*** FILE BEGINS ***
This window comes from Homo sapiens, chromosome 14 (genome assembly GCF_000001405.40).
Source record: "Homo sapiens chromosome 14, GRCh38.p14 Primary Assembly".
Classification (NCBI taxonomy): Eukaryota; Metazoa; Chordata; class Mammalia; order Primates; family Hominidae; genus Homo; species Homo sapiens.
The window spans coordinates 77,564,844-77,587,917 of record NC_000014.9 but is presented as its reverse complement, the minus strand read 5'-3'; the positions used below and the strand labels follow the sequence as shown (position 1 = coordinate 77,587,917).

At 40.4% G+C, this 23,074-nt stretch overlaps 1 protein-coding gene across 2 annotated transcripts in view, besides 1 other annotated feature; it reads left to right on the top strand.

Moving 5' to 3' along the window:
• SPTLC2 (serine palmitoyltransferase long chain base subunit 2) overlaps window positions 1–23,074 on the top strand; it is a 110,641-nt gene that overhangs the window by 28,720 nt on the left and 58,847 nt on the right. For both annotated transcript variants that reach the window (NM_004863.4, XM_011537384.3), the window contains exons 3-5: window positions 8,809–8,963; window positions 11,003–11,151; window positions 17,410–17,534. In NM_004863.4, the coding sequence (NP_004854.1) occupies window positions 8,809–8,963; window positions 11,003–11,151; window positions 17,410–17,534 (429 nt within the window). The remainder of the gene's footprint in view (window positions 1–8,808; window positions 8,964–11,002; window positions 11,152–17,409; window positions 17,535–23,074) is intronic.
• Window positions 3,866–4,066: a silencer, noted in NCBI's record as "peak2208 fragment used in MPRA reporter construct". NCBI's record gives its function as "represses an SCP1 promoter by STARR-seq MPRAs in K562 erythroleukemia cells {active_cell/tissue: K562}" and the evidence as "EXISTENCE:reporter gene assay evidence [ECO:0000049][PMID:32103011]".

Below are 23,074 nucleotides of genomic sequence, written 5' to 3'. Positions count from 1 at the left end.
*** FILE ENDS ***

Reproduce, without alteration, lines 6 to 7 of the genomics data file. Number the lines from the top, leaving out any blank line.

Moving 5' to 3' along the window:
• SPTLC2 (serine palmitoyltransferase long chain base subunit 2) overlaps window positions 1–23,074 on the top strand; it is a 110,641-nt gene that overhangs the window by 28,720 nt on the left and 58,847 nt on the right. For both annotated transcript variants that reach the window (NM_004863.4, XM_011537384.3), the window contains exons 3-5: window positions 8,809–8,963; window positions 11,003–11,151; window positions 17,410–17,534. In NM_004863.4, the coding sequence (NP_004854.1) occupies window positions 8,809–8,963; window positions 11,003–11,151; window positions 17,410–17,534 (429 nt within the window). The remainder of the gene's footprint in view (window positions 1–8,808; window positions 8,964–11,002; window positions 11,152–17,409; window positions 17,535–23,074) is intronic.